When youth have the opportunity to live a safe, confident life and feel supported by their community, their resilience to many dangers, including extremist ideology, is increased.
By giving a voice to families and friends whose loved ones have been involved in extremism, we are are able to share the wisdom they’ve gained, learn what the warning signs are, and encourage others to seek help.
Melvin’s family has lived in Memphis for generations, and he is proud of his hometown’s history and culture. He founded Blues City Tours to introduce that heritage to visitors to Memphis, and he has served as a guide to thousands of tourists, sharing insights on Blues music and more. Melvin comes from a family where many of his siblings and relatives served in the U.S. military. After his son Carlos was recruited by violent extremists and murdered a soldier in Arkansas, Melvin channeled his pain into advocacy. He has testified to Congress and been featured by an array of national media outlets, including The New York Times, Wall Street Journal, and CNN.
A native of Memphis, Monica studied Mass Communications and Marketing at Stillman College in Alabama and is a proud member of Alpha Kappa Alpha Sorority, Inc. She previously worked at The Dallas Morning News and is now Director of Business Development & Marketing at Blues City Tours. Monica witnessed her younger brother Carlos drift into extremism and struggled to intervene before he committed an act of violence. She is the mother of two young boys, who can now only visit their uncle in jail.
Saliha was devastated when in 2013 her 19-year son Sabri, the oldest of her three children, suddenly left their home in Belgium for Syria to join ISIS. She tried to convince him to return, but he died only 3 months later. Refusing to allow Sabri’s death to be in vain, she has become a powerful voice of education and prevention through her organization, SAVE Belgium.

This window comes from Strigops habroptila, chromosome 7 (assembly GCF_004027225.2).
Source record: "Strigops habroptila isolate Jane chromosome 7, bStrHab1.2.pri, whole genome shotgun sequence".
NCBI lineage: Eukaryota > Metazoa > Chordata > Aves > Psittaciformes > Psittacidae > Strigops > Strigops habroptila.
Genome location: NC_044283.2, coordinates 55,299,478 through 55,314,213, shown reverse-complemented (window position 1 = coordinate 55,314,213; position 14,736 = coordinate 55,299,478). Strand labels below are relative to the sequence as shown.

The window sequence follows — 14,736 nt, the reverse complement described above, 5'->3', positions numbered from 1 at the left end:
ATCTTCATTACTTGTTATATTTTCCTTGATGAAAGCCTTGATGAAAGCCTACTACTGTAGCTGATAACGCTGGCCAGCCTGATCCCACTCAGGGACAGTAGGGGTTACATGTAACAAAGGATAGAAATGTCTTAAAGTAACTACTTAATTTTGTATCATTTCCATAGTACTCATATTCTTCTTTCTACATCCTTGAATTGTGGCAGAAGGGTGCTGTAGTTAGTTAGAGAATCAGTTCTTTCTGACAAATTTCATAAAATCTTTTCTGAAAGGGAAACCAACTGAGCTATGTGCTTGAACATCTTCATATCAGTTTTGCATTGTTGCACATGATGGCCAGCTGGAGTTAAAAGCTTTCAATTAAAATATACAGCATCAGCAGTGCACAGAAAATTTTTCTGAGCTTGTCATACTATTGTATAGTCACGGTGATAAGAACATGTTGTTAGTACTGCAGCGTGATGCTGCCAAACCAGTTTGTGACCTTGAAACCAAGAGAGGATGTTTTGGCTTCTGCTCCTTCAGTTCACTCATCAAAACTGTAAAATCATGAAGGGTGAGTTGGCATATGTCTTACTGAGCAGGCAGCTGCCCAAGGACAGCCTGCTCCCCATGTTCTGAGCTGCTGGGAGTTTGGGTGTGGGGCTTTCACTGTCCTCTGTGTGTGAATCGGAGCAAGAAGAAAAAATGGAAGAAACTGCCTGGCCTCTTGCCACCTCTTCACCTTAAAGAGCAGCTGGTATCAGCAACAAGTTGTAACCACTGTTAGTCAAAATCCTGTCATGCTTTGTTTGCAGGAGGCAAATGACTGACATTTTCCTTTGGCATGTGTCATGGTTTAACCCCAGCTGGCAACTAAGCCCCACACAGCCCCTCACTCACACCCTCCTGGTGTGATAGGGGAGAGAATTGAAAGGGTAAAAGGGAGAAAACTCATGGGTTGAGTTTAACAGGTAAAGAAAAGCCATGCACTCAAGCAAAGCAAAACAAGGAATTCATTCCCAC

Nicola Benyahia has extensive experience within the social care sector, spanning over 25 years with extensive work in the context of mental health provision. She is a fully qualified, registered BACP (British Association of Counselling and Psychotherapy) counselor with specific experience in mental health, brain injury and most recently working and counseling young people aged 14 to 25 years old. As a mother personally affected by the impact of violent radicalization processes in her own family, she decided to give her own experiences a voice and recently stepped forward for other families sharing similar problems.
Abdirizak is the Director of the Somali Education and Social Advocacy Center in Minneapolis, a grassroots initiative to empower the Somali-American community. He founded the organization in 2008 after his nephew Burhan suddenly dropped out of Minneapolis’s Roosevelt High School to join the terror group Al-Shabab in Somalia, dying in battle several months later. Abdirizak has testified to Congress, met with top law enforcement officials, and been profiled by the Washington Post, Los Angeles Times, CNN, and NPR. He is a pioneer in community engagement efforts to guide young Americans away from extremism.
Julie is a Native-American performance artist, a storyteller and a puppeteer. She uses art as a source of healing and reconciliation by telling stories about people that live on the fringe. She is a recipient of Minnesota State Arts Board grants for her creation “Hidden History” and has worked with L.A. Music Center, The Minnesota History Center, and The Fergus Falls Center for the Arts. Her son Troy was recruited by Al-Shabab militants and died in Somalia in 2009. Julie continues to wrestle with her son’s fatal choices. She urges parents to talk to at-risk children, warning them that their initial idealism can be exploited by extremists.